Ernest Albert Waterlow was born in London and studied at Heidelberg and Lausanne. He entered the Royal Academy Schools in 1872 and went on to become an accomplished landscape painter, exhibiting widely and enjoying considerable success. He was elected an associate of the Society of Painters in Water Colours in 1880 and a full member in 1894. He was president of the Society from 1897 to 1913. He also became a Royal Academician in 1903.
Early in his career, Waterlow was impressed by the mid-Victorian Idyllists George Heming Mason and Frederick Walker but his mature works embody the naturalistic trend in 19th-century British art and reflect the influence of the French Barbizon School, which he experienced at first hand during a sojourn at Barbizon in 1895.
In a feature article about the artist by C Collins Baker in The Art Journal Christmas Special in 1906, Waterlow’s art was characterised as:
‘graceful, charming and harmonious, of singular freshness of execution, appealing to the senses by its elevated style and dignity of beauty, and by its mastery of accomplishment, to the intellect. But to the passions it makes no call, because the stern or awful moods of Nature pass over his head and leave him, not unmoved, but unconcerned.’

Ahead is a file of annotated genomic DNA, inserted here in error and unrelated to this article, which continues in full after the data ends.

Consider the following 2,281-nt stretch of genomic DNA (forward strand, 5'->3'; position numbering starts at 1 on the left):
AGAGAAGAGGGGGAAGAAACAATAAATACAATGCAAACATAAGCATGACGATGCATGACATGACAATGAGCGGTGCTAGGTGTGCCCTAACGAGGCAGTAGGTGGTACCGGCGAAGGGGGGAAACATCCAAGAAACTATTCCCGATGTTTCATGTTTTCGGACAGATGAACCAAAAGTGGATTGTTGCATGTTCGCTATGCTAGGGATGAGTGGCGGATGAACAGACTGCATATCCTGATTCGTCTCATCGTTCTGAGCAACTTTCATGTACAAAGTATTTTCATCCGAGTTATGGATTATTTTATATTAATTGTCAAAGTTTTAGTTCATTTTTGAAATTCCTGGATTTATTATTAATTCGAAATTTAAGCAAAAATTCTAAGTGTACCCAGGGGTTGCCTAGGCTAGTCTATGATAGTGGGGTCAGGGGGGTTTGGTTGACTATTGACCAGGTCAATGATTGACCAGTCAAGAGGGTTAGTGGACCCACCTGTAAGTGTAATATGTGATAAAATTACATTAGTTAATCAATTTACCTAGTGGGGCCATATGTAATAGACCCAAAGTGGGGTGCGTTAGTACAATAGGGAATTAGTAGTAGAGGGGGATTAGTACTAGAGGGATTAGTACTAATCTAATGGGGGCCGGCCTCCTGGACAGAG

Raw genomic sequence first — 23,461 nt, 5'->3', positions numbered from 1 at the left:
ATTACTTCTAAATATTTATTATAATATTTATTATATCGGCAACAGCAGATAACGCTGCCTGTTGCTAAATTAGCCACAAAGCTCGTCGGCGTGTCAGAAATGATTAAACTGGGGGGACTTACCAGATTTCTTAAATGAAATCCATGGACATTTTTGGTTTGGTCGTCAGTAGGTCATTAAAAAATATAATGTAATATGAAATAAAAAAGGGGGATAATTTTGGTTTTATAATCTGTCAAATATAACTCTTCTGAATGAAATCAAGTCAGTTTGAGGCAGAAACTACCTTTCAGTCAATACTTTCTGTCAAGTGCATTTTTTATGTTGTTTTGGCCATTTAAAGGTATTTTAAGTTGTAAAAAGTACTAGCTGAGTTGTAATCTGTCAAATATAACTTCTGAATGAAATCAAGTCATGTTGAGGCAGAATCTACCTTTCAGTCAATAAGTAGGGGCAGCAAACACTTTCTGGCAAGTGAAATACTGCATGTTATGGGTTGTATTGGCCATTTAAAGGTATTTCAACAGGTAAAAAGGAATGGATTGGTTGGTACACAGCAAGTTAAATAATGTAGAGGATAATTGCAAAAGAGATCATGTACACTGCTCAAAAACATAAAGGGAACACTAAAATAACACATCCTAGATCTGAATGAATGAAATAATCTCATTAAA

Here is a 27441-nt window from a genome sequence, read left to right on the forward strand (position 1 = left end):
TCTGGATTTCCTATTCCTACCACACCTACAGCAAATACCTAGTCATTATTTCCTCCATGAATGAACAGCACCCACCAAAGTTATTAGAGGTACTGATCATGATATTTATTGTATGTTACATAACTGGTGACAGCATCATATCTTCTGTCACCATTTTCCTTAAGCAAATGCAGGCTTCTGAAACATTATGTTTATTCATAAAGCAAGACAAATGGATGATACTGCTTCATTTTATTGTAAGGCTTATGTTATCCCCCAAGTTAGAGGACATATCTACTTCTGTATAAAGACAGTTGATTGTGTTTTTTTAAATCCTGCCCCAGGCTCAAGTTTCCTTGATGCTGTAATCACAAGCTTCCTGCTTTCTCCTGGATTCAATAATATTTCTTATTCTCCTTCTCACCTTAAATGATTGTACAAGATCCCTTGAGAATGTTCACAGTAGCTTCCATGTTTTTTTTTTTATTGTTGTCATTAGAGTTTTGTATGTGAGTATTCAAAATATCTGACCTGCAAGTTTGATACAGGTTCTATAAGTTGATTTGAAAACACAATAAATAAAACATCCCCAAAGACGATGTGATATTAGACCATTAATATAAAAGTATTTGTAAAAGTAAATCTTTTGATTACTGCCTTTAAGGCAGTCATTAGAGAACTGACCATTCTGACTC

Waterlow spent the summer of 1902 on the River Great Ouse in Huntingdonshire (now Cambridgeshire) discovering congenial subjects to paint around the villages of the Hemingfords and Houghton. His deep affinity for the tranquil river scenery of this area, with its quaint old houses, fertile meadows and ancient water mills, resulted in some of the artist’s most poetic and intensely felt landscapes, such as his limpid watercolour showing the mill at Hemingford Grey (demolished in the 1950s), which was exhibited at the Royal Society of Painters in Water Colours in 1904. Waterlow also exhibited an oil version of the same composition at the Royal Academy in 1902, showing the mill at a longer range across the light-dappled water.
Waterlow’s versatility in the medium of watercolour is vividly demonstrated by the fluid, transparent brushstrokes and his understanding of the effects of light. The broad, soft-toned washes are painted with a loaded brush, imparting a breezy, outdoor feeling to the work. The Art Journal observed of Waterlow’s landscapes in February 1903, ‘there is about the finish of his pictures, both oils and water-colours, something of that delicious indecision and mystery which Mariette… calls une certaine vaguesse’. The use of scratching out with knife and brush end to accentuate detail and create highlights further enlivens the coloured surfaces.
Adapted from Victorian watercolours, Art Gallery of New South Wales, Sydney 2017